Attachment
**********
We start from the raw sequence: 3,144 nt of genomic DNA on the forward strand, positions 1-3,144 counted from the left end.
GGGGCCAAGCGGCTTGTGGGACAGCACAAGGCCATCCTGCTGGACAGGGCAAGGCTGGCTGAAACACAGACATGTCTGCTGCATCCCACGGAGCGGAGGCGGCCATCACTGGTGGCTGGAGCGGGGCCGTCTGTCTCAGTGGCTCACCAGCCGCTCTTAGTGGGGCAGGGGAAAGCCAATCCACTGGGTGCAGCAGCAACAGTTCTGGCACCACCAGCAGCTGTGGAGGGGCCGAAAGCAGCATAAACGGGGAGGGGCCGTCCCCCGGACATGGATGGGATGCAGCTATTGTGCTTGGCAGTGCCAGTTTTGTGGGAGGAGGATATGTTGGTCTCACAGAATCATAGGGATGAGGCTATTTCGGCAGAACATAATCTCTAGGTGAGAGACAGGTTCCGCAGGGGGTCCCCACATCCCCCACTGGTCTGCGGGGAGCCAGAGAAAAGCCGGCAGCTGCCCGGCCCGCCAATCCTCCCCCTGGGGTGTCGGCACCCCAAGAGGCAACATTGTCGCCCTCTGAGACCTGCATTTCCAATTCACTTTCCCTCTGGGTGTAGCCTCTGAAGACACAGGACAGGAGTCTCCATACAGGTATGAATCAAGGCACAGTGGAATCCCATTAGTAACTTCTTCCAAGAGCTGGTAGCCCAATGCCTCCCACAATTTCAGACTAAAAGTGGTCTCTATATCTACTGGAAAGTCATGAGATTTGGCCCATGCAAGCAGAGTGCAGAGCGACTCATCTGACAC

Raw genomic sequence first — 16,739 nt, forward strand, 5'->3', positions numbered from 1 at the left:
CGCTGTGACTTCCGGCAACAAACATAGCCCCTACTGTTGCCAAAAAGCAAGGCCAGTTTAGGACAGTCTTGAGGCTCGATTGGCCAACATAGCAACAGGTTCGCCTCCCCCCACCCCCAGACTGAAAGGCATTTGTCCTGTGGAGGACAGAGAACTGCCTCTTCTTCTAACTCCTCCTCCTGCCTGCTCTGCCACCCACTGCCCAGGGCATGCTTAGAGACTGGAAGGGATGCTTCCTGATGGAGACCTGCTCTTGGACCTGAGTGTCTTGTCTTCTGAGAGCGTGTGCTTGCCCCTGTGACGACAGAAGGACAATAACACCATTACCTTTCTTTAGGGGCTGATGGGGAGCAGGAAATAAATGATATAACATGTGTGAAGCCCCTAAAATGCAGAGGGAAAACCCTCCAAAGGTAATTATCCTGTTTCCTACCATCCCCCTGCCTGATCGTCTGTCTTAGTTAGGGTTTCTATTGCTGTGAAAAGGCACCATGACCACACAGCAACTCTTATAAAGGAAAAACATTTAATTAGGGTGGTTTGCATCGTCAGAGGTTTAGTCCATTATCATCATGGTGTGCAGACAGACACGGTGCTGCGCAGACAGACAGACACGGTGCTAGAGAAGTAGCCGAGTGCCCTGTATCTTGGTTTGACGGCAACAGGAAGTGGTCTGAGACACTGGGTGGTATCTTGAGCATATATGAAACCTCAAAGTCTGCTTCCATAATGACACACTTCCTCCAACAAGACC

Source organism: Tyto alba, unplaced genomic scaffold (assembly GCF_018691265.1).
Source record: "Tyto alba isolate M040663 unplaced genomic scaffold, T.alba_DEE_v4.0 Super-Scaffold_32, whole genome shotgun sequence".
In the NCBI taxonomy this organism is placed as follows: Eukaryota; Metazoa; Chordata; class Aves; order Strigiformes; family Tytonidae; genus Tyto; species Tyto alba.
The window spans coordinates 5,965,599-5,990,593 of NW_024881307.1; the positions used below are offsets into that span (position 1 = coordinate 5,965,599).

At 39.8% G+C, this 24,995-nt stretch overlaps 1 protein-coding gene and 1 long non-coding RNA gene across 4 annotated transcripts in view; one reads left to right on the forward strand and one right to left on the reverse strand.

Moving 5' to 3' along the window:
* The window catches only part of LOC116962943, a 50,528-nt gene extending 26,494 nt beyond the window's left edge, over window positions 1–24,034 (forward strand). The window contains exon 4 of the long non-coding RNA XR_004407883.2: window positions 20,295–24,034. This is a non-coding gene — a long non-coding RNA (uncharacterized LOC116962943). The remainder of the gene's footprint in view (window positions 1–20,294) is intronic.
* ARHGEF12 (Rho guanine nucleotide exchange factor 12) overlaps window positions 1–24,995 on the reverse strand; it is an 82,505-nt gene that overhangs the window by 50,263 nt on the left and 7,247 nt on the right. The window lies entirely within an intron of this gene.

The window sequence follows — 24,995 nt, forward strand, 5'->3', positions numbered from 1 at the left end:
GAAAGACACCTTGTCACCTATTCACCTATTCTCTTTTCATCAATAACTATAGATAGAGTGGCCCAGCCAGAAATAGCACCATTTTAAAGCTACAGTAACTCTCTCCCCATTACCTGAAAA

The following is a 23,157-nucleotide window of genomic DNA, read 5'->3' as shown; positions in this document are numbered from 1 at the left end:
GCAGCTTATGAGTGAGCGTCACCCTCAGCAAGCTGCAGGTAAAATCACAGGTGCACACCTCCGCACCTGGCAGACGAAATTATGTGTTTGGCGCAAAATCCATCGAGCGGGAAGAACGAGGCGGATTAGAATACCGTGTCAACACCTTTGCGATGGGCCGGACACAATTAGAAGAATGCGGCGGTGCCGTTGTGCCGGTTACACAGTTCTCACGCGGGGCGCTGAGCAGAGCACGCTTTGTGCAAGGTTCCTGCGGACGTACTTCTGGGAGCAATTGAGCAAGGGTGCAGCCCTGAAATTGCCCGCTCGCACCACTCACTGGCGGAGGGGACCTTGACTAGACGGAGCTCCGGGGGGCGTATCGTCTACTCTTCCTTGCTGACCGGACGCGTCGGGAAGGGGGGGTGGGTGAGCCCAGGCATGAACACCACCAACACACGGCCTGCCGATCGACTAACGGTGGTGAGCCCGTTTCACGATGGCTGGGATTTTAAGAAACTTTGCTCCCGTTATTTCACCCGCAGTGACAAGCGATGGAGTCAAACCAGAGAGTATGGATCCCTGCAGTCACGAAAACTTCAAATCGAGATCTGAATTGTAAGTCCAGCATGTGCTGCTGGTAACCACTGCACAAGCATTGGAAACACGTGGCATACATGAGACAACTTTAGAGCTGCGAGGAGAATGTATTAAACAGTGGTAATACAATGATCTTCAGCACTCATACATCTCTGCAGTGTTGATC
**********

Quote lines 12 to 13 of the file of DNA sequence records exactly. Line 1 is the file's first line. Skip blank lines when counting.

* ARHGEF12 (Rho guanine nucleotide exchange factor 12) overlaps window positions 1–24,995 on the reverse strand; it is an 82,505-nt gene that overhangs the window by 50,263 nt on the left and 7,247 nt on the right. The window lies entirely within an intron of this gene.

The window sequence follows — 24,995 nt, forward strand, 5'->3', positions numbered from 1 at the left end: